Kieren is less concerned with Simon's philosophy, however, than with his behavior as an undead human being. After their sparky moment by the campfire, Kieren feels that Simon has been leading Amy on, letting her believe that they're romantically involved when they're not. Simon's defense is that Amy needs to feel loved and so he shows her aromantic love—no more, no less. And Simon claims to have his concerns about Kieren as well. When the two find themselves working in the surgery as part of the Give Back Scheme, they learn that one of the staffers is mistreating the rabids, handling them like animals instead of like sick people. Simon wants to spring the rabids and treat them himself, which sounds like a terrible idea. When Kieren coaxes him into giving up the plan, Simon is furious, suggesting that Kieren isn't as promising a prospect as he hoped.
But what happens that night sways Kieren a bit more toward Simon's worldview. Haley meets Freddie in his workshop and this time, when he asks her to run away with him, she tells him that it's time for him to leave, time for both of them to let go of their relationship. It's a wonderful, mature moment; they both acknowledge that they've had a good run and that the future is frightening, but there are no hard feelings. They'll each always have the other in their hearts. But Freddie's chronic irresponsibility resurfaces in a disastrous way: he's forgotten to take his shot and he's about to go rabid. Unfortunately, the workshop door is jammed shut and Haley refuses to kill her childhood sweetheart.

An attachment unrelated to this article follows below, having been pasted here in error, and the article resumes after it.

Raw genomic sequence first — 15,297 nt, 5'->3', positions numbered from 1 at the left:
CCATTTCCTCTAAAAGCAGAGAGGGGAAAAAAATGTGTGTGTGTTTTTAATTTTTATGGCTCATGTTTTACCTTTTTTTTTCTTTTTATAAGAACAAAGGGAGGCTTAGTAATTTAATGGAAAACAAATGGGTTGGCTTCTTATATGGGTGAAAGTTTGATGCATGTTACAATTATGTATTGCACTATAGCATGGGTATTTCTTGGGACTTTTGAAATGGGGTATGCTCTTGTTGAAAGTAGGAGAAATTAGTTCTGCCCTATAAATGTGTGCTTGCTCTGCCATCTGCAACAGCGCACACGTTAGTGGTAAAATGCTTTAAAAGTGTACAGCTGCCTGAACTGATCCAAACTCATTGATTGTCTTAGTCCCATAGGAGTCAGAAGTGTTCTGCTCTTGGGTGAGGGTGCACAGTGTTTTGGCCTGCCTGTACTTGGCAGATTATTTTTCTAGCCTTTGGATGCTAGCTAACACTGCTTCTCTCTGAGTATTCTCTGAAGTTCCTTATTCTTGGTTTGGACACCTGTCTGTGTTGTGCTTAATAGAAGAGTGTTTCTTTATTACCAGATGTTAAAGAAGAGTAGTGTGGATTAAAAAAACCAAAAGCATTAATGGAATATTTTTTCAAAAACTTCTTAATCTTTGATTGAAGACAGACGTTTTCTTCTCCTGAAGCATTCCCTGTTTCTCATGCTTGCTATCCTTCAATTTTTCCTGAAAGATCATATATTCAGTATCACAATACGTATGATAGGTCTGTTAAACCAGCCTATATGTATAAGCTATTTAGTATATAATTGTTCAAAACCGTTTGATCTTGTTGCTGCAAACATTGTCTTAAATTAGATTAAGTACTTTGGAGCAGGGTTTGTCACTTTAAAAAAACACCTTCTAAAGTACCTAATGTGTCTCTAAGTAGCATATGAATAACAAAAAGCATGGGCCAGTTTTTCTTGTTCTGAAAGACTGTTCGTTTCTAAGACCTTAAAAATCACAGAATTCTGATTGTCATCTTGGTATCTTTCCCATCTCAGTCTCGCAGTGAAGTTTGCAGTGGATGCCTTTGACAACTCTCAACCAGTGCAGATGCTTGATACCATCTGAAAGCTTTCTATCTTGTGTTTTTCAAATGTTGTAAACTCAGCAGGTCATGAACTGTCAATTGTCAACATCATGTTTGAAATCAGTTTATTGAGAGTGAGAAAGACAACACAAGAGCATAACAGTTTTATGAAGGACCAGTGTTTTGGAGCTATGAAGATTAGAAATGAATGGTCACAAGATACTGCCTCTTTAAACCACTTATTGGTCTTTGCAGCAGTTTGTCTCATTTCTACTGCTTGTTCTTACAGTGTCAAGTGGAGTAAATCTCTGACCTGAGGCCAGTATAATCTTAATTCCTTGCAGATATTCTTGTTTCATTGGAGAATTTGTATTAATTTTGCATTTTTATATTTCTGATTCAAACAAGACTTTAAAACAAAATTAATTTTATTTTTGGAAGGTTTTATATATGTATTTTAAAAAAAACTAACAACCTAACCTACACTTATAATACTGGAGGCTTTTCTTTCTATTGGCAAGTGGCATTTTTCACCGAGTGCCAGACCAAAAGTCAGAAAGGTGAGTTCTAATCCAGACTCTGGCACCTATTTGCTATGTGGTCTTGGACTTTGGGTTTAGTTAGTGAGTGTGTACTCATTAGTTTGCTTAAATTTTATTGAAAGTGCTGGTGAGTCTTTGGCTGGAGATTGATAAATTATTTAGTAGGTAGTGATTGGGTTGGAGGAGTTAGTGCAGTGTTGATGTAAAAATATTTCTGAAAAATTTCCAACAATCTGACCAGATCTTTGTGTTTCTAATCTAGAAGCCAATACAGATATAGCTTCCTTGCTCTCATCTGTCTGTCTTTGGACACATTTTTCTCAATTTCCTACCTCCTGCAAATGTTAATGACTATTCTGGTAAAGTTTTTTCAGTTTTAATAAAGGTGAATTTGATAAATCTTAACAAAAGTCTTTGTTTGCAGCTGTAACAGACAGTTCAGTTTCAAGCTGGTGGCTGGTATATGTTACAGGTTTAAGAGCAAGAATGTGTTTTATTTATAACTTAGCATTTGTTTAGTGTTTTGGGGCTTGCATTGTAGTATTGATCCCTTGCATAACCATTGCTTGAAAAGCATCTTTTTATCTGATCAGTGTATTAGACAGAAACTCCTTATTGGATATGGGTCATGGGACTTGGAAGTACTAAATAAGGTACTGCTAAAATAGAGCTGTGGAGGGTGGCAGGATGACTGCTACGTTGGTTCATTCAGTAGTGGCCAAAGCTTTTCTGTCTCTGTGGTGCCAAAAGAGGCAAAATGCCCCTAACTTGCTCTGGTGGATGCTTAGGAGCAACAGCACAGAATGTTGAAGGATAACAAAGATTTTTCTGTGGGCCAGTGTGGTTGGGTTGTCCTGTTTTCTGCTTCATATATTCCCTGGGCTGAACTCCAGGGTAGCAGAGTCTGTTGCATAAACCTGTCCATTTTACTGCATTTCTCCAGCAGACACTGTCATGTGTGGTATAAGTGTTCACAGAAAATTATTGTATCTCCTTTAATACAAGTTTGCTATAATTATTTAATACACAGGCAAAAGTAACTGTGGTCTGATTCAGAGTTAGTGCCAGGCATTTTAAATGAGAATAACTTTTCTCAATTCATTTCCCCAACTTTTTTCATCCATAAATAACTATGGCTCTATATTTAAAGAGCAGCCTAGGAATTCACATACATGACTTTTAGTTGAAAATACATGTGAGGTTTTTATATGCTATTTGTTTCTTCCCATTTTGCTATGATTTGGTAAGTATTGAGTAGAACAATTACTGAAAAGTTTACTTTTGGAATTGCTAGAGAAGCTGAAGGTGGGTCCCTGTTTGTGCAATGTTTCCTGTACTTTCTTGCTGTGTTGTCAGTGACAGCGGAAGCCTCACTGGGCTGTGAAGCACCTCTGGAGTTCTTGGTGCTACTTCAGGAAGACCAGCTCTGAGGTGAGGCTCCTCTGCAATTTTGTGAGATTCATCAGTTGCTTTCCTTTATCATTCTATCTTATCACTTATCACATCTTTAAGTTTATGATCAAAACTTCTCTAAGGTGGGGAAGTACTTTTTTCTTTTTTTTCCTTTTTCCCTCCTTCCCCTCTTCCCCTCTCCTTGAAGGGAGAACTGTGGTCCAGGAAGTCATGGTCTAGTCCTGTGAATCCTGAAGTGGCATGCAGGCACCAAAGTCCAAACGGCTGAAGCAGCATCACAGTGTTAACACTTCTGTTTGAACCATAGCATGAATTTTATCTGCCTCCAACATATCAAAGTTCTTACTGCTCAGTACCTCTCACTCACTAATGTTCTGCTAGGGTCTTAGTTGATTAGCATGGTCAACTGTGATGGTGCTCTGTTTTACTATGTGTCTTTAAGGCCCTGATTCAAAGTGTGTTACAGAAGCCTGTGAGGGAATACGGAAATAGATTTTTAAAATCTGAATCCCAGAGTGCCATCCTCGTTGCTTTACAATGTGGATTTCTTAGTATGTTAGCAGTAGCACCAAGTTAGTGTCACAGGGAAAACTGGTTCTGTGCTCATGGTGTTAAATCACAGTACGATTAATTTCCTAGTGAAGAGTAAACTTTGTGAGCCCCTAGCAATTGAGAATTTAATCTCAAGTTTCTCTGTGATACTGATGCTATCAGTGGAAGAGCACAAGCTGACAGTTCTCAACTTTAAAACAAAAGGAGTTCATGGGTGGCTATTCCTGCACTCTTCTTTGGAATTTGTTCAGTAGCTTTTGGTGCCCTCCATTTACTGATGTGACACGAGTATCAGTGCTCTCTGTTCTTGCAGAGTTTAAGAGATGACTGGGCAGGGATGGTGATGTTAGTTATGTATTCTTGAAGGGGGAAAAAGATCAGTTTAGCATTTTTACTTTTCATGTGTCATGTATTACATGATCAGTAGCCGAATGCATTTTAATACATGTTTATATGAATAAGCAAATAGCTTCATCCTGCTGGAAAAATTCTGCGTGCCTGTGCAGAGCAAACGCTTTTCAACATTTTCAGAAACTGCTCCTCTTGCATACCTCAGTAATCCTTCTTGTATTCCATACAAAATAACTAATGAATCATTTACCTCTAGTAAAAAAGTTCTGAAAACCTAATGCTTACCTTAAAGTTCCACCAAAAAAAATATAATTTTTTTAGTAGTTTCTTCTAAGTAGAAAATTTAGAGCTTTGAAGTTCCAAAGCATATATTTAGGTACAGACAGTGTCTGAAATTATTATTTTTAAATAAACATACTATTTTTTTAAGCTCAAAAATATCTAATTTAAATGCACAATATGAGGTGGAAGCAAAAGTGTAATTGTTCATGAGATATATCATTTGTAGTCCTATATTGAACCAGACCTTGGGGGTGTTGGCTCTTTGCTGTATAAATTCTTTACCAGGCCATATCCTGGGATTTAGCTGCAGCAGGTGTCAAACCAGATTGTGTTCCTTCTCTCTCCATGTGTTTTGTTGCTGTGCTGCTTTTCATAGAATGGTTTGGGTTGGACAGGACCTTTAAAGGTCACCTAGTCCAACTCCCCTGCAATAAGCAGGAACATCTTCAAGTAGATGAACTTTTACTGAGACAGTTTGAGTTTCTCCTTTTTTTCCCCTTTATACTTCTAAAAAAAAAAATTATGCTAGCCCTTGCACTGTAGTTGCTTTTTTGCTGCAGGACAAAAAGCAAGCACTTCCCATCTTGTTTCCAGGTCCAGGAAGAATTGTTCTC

Gary, Amir, and Kieren all come to the rescue, but they're not exactly in agreement about how to proceed. Yes, Gary saves the day when he manages to force to door open, but it's good guy Amir who brings Freddie's shot and Kieren who calms Freddie down long enough to administer it. Gary may shoot Freddie in the leg first, but he's ready to make a kill shot for no other reason than he's had a fucking terrible day. And Freddie's punishment for missing his shot is more than humiliation, more than terrifying the woman he's loved all his life; he is shipped off to a detention center and transported like, well, a dead body to boot. It's infuriating enough to send Kieren straight into Simon's arms.